Bruce Bagemihl writes that Biological Exuberance: Animal Homosexuality and Natural Diversity was a "labor of love." And indeed it must have been, since most scientists have thus far studiously avoided the topic of widespread homosexual behavior in the animal kingdom--sometimes in the face of undeniable evidence. Bagemihl begins with an overview of same-sex activity in animals, carefully defining courtship patterns, affectionate behaviors, sexual techniques, mating and pair-bonding, and same-sex parenting. He firmly dispels the prevailing notion that homosexuality is uniquely human and only occurs in "unnatural" circumstances. As far as the nature-versus-nurture argument--it's obviously both, he concludes. An overview of biologists' discomfort with their own observations of animal homosexuality over 200 years would be truly hilarious if it didn't reflect a tendency of humans (and only humans) to respond with aggression and hostility to same-sex behavior in our own species. In fact, Bagemihl reports, scientists have sometimes been afraid to report their observations for fear of recrimination from a hidebound (and homophobic) academia. Scientists' use of anthropomorphizing vocabulary such as insulting, unfortunate, and inappropriate to describe same-sex matings shows a decided lack of objectivity on the part of naturalists.
Astounding as it sounds, a number of scientists have actually argued that when a female Bonobo wraps her legs around another female ... while emitting screams of enjoyment, this is actually "greeting" behavior, or "appeasement" behavior ... almost anything, it seems, besides pleasurable sexual behavior.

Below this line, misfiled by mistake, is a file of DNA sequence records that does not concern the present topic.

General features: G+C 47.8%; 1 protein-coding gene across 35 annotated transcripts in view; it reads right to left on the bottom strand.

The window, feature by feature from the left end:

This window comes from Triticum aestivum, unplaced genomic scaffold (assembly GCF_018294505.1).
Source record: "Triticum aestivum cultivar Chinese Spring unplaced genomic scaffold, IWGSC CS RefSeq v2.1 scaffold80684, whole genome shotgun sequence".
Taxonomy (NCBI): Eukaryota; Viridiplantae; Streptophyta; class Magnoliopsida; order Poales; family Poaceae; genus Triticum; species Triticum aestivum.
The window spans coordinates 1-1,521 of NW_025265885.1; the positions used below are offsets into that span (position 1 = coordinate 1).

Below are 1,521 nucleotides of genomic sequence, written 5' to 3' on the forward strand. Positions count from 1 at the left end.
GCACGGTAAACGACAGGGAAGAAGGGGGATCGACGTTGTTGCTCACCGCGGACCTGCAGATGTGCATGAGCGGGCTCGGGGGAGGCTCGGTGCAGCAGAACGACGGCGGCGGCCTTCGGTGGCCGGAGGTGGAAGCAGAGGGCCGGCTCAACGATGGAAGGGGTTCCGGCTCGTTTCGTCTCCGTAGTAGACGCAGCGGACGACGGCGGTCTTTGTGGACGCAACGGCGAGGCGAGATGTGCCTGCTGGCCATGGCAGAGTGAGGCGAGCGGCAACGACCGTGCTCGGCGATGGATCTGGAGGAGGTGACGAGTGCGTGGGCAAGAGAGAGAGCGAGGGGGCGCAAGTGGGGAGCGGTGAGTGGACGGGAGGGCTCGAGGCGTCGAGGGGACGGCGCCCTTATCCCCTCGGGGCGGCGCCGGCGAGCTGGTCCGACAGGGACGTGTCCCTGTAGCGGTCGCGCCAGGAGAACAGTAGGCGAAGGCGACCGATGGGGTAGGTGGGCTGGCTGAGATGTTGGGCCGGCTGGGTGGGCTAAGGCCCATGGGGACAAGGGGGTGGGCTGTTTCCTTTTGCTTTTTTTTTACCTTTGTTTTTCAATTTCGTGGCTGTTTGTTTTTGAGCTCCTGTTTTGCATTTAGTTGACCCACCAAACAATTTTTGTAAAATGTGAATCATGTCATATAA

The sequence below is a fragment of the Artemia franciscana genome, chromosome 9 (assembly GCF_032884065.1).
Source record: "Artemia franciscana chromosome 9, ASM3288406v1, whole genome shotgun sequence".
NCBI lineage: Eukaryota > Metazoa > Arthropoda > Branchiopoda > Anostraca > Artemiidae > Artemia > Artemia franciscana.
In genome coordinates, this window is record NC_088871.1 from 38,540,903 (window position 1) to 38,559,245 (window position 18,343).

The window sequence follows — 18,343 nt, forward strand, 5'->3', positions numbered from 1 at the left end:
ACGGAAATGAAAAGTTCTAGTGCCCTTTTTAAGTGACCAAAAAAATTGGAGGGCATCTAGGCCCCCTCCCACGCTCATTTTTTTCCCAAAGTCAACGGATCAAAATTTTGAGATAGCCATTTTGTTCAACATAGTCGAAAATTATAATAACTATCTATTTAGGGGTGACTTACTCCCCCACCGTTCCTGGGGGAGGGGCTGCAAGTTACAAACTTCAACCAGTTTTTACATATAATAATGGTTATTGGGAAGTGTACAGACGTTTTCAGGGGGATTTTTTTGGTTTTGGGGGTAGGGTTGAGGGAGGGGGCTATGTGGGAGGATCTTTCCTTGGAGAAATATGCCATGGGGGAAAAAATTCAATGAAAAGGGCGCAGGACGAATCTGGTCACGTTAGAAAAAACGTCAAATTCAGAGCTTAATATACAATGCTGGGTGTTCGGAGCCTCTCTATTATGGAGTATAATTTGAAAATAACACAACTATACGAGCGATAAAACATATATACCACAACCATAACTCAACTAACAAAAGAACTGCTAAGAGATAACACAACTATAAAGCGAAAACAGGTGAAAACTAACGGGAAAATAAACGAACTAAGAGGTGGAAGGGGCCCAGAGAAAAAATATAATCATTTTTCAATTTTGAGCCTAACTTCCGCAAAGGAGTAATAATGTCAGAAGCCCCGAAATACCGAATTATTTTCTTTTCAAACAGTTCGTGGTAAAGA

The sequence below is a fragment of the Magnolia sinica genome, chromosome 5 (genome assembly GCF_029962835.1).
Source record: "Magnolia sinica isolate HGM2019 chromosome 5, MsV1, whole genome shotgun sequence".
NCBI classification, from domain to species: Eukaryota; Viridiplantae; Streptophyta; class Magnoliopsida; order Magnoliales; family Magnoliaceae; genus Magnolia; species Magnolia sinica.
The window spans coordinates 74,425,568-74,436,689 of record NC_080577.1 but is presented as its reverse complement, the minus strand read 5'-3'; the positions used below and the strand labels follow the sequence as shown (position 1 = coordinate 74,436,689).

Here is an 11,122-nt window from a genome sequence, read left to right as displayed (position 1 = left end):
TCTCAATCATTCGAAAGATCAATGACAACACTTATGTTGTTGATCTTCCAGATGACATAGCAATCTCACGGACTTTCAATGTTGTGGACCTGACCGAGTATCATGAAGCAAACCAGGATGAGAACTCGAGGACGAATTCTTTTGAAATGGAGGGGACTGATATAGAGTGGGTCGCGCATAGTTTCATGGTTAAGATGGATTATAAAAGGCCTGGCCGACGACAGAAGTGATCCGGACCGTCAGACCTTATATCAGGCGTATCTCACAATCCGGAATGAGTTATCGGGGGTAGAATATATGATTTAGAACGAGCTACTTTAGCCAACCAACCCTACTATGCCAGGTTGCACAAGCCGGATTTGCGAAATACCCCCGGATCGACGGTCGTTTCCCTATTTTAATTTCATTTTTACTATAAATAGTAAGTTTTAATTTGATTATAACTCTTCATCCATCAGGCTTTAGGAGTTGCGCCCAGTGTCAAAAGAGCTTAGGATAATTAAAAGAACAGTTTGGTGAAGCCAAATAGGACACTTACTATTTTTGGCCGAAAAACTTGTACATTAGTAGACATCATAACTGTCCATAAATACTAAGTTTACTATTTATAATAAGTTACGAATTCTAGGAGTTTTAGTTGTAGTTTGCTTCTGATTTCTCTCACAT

Throw this book into the middle of a crowd of wildlife biologists and watch them scatter. But Bagemihl doesn't let the scientific community's discomfort deny him the opportunity to show "the love that dare not bark its name" in all its feathery, furry, toothy diversity. The second half of this hefty tome is filled with an exhaustive array of species that exhibit homosexuality, complete with photos and detailed scientific illustrations of the behaviors described. Biological Exuberance is a well-researched, thoroughly scientific, and erudite look at a purposefully neglected frontier of zoology. --Therese Littleton
From Publishers Weekly
A brilliant and important exercise in exposing the limitations of received opinion, this book presents to the lay reader and specialist alike an exhaustively argued case that animals have multiple shades of sexual orientation. The book is broken into two sections, the second containing species "portraits" detailing recorded homosexual/transgendered behaviors. The main portion of the book sets out to reveal and, indeed, revel in the documented evidence to date that some 450 species engage in both sustained and occasional "gay," "lesbian" and transgendered pairing, parenting and play. Animals (both heterosexual and homosexual) also rape and divorce, commit "child" abuse and infidelity and can be lifelong celibates. Human claims to uniqueness in this arena are shown to be increasingly difficult to maintain. The overall effect is to detonate the myth that animals are solely driven by heterosexual reproductive urges, as Bagemihl, a biologist, amasses evidence with case study after case study of species ranging from whiptail lizards to bottlenose dolphins, flamingoes, vampire bats and giraffes. But his book offers more than a zoological laundry list. Biologists who have long classified these behaviors as taking place only in "abnormal" conditions or as "pseudo-copulation," "mistakes," "practicing" and domineering sexual bullying are frequently shown to be willfully ignoring behavior that does not reflect their own worldview or accepted scientific thought. What might so easily have turned into a tub-thumping activist tract hitched to the need for acceptance of homosexuality among humans is instead elevated to a hugely inclusive, celebratory biological interpretation of the world. Bagemihl convincingly overturns previous inviolable "truths" that scarcity and functionality are the prime agents of biological change, and advances instead the idea that abundance and extravagance?"biological exuberance"?are just as crucial to the mosaic of life. Numerous illustrations by John Megahan.
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